"Talking about Black Saturday can be very difficult for some but talking can be the best healer," Ms Leadbeater said.
"Sometimes, just giving people an opportunity to feel heard is enough to make a big difference."
Dr Gordon advised people to make a plan about how they wanted to reflect and commemorate the tragedy.
"It will give you a greater sense of control, it will give you a sense of history, of survival," he said.
"Some people might like to come down to the official process, other people might like to go to the local event, other people might like to just have a barbecue in the backyard with close friends - that's fine, everything's right."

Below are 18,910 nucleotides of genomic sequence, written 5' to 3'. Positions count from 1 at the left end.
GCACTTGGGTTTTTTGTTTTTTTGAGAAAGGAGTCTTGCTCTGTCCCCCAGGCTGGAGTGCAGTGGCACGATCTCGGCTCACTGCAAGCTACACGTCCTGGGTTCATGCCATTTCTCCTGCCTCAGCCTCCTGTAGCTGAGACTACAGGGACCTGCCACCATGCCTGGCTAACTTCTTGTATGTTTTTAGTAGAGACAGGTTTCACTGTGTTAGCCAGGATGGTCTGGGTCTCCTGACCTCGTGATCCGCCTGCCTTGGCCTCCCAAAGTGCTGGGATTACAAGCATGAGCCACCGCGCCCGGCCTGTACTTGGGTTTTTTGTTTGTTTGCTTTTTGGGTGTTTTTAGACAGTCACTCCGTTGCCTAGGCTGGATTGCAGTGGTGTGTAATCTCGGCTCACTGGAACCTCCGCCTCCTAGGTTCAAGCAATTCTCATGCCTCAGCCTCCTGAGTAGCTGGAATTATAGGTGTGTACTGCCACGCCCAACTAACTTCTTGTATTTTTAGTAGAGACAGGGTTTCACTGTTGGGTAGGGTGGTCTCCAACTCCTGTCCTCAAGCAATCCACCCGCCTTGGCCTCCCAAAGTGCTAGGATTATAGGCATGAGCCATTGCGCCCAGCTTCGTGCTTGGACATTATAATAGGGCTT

Ms Leadbeater led the recovery effort for the Kinglake Ranges in 2009 and now supports national policy development and training for emergency management staff and volunteers.
Dr Gordon is a consultant to the Victorian government and the Red Cross and has worked with communities after Ash Wednesday, the Port Arthur shooting, the Bali Bombings, Black Saturday and the Christchurch earthquake.
The podcast can be found at www.betterhealth.vic.gov.au/podcasts/trauma-reactions-and-recovery
An official 10-year commemorative service will be held at Melbourne's Royal Exhibition Building on Monday February 4 ahead of the actual anniversary on Thursday February 7.